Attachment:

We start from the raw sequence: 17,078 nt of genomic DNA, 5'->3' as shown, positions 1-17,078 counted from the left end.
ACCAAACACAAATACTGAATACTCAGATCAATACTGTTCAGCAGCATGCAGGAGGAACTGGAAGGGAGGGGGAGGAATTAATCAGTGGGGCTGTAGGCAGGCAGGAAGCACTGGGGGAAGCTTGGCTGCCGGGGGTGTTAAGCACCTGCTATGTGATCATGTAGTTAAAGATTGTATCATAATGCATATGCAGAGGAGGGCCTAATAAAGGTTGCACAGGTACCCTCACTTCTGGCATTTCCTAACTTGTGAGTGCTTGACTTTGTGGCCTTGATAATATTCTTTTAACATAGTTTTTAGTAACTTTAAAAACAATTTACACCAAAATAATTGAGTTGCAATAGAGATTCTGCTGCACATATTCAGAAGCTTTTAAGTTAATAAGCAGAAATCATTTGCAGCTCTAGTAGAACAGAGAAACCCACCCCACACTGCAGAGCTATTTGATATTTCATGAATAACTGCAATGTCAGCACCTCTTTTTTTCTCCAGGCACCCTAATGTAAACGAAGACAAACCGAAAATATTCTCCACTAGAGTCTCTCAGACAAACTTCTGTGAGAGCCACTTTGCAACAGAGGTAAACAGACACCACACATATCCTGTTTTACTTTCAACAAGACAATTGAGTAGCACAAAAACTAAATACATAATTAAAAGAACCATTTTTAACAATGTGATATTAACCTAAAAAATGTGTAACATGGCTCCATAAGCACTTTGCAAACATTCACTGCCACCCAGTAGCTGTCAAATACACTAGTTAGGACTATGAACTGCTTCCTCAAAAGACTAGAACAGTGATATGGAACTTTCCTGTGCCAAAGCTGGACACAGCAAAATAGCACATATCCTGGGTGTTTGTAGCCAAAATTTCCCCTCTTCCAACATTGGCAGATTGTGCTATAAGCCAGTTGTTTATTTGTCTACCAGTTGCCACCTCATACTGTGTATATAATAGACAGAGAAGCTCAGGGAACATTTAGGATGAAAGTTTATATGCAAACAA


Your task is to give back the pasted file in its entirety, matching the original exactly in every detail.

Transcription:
We start from the raw sequence: 17,078 nt of genomic DNA, 5'->3' as shown, positions 1-17,078 counted from the left end.
ACCAAACACAAATACTGAATACTCAGATCAATACTGTTCAGCAGCATGCAGGAGGAACTGGAAGGGAGGGGGAGGAATTAATCAGTGGGGCTGTAGGCAGGCAGGAAGCACTGGGGGAAGCTTGGCTGCCGGGGGTGTTAAGCACCTGCTATGTGATCATGTAGTTAAAGATTGTATCATAATGCATATGCAGAGGAGGGCCTAATAAAGGTTGCACAGGTACCCTCACTTCTGGCATTTCCTAACTTGTGAGTGCTTGACTTTGTGGCCTTGATAATATTCTTTTAACATAGTTTTTAGTAACTTTAAAAACAATTTACACCAAAATAATTGAGTTGCAATAGAGATTCTGCTGCACATATTCAGAAGCTTTTAAGTTAATAAGCAGAAATCATTTGCAGCTCTAGTAGAACAGAGAAACCCACCCCACACTGCAGAGCTATTTGATATTTCATGAATAACTGCAATGTCAGCACCTCTTTTTTTCTCCAGGCACCCTAATGTAAACGAAGACAAACCGAAAATATTCTCCACTAGAGTCTCTCAGACAAACTTCTGTGAGAGCCACTTTGCAACAGAGGTAAACAGACACCACACATATCCTGTTTTACTTTCAACAAGACAATTGAGTAGCACAAAAACTAAATACATAATTAAAAGAACCATTTTTAACAATGTGATATTAACCTAAAAAATGTGTAACATGGCTCCATAAGCACTTTGCAAACATTCACTGCCACCCAGTAGCTGTCAAATACACTAGTTAGGACTATGAACTGCTTCCTCAAAAGACTAGAACAGTGATATGGAACTTTCCTGTGCCAAAGCTGGACACAGCAAAATAGCACATATCCTGGGTGTTTGTAGCCAAAATTTCCCCTCTTCCAACATTGGCAGATTGTGCTATAAGCCAGTTGTTTATTTGTCTACCAGTTGCCACCTCATACTGTGTATATAATAGACAGAGAAGCTCAGGGAACATTTAGGATGAAAGTTTATATGCAAACAA